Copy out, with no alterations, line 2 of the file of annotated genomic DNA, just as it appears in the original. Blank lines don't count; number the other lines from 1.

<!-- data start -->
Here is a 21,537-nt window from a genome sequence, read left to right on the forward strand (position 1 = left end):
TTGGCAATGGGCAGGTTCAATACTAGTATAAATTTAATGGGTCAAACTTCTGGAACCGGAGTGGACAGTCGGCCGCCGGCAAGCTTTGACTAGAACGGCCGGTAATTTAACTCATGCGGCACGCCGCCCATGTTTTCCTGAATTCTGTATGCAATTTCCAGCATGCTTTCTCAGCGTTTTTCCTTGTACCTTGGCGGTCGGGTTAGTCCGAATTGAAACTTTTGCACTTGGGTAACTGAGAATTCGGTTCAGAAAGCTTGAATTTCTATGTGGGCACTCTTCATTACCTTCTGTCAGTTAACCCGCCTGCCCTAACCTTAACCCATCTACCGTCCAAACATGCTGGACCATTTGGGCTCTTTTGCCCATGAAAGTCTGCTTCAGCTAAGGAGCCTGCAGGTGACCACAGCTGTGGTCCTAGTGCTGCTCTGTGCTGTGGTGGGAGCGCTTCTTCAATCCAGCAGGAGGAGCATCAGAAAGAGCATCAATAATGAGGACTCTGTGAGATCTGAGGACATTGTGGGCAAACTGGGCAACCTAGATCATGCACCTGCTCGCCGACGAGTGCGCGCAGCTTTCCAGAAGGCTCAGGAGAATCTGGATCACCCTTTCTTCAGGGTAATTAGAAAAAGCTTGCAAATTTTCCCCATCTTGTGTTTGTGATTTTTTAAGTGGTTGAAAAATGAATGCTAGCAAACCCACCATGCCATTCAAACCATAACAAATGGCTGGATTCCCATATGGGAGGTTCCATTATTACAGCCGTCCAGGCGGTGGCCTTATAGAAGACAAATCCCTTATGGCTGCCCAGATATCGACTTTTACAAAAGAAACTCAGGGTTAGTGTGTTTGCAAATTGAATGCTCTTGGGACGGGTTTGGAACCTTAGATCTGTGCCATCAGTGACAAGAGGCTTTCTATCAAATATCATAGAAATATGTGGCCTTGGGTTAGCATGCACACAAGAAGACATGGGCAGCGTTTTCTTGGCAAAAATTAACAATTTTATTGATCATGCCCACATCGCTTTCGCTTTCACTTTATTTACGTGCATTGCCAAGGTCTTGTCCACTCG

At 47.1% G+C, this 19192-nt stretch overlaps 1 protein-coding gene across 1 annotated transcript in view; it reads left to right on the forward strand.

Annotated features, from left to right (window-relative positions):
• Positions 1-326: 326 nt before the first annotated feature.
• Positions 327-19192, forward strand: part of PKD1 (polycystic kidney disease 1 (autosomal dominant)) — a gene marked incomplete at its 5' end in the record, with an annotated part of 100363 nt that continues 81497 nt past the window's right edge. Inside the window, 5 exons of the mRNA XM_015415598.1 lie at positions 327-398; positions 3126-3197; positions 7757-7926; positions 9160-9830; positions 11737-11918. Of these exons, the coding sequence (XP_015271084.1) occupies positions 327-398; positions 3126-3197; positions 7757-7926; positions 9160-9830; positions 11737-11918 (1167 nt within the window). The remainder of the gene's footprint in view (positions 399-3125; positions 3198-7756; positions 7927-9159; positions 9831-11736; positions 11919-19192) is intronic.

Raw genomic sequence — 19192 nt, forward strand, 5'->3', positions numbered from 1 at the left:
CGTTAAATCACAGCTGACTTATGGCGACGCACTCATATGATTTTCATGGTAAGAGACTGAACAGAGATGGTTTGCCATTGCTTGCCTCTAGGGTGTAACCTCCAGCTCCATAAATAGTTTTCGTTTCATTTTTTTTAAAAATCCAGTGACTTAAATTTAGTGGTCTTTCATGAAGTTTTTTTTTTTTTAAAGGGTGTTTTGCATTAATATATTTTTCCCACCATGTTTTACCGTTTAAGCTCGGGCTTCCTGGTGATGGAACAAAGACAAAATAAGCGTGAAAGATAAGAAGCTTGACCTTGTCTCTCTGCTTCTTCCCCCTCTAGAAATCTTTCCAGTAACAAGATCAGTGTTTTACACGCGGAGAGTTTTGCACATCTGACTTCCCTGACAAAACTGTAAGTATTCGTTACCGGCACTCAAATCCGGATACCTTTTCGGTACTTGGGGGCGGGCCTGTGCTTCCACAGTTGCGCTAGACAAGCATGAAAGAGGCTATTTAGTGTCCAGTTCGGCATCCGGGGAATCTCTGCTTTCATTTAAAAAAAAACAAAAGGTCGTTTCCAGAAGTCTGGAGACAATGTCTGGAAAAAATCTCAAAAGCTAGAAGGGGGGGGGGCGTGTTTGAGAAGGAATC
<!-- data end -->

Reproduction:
TTGGCAATGGGCAGGTTCAATACTAGTATAAATTTAATGGGTCAAACTTCTGGAACCGGAGTGGACAGTCGGCCGCCGGCAAGCTTTGACTAGAACGGCCGGTAATTTAACTCATGCGGCACGCCGCCCATGTTTTCCTGAATTCTGTATGCAATTTCCAGCATGCTTTCTCAGCGTTTTTCCTTGTACCTTGGCGGTCGGGTTAGTCCGAATTGAAACTTTTGCACTTGGGTAACTGAGAATTCGGTTCAGAAAGCTTGAATTTCTATGTGGGCACTCTTCATTACCTTCTGTCAGTTAACCCGCCTGCCCTAACCTTAACCCATCTACCGTCCAAACATGCTGGACCATTTGGGCTCTTTTGCCCATGAAAGTCTGCTTCAGCTAAGGAGCCTGCAGGTGACCACAGCTGTGGTCCTAGTGCTGCTCTGTGCTGTGGTGGGAGCGCTTCTTCAATCCAGCAGGAGGAGCATCAGAAAGAGCATCAATAATGAGGACTCTGTGAGATCTGAGGACATTGTGGGCAAACTGGGCAACCTAGATCATGCACCTGCTCGCCGACGAGTGCGCGCAGCTTTCCAGAAGGCTCAGGAGAATCTGGATCACCCTTTCTTCAGGGTAATTAGAAAAAGCTTGCAAATTTTCCCCATCTTGTGTTTGTGATTTTTTAAGTGGTTGAAAAATGAATGCTAGCAAACCCACCATGCCATTCAAACCATAACAAATGGCTGGATTCCCATATGGGAGGTTCCATTATTACAGCCGTCCAGGCGGTGGCCTTATAGAAGACAAATCCCTTATGGCTGCCCAGATATCGACTTTTACAAAAGAAACTCAGGGTTAGTGTGTTTGCAAATTGAATGCTCTTGGGACGGGTTTGGAACCTTAGATCTGTGCCATCAGTGACAAGAGGCTTTCTATCAAATATCATAGAAATATGTGGCCTTGGGTTAGCATGCACACAAGAAGACATGGGCAGCGTTTTCTTGGCAAAAATTAACAATTTTATTGATCATGCCCACATCGCTTTCGCTTTCACTTTATTTACGTGCATTGCCAAGGTCTTGTCCACTCG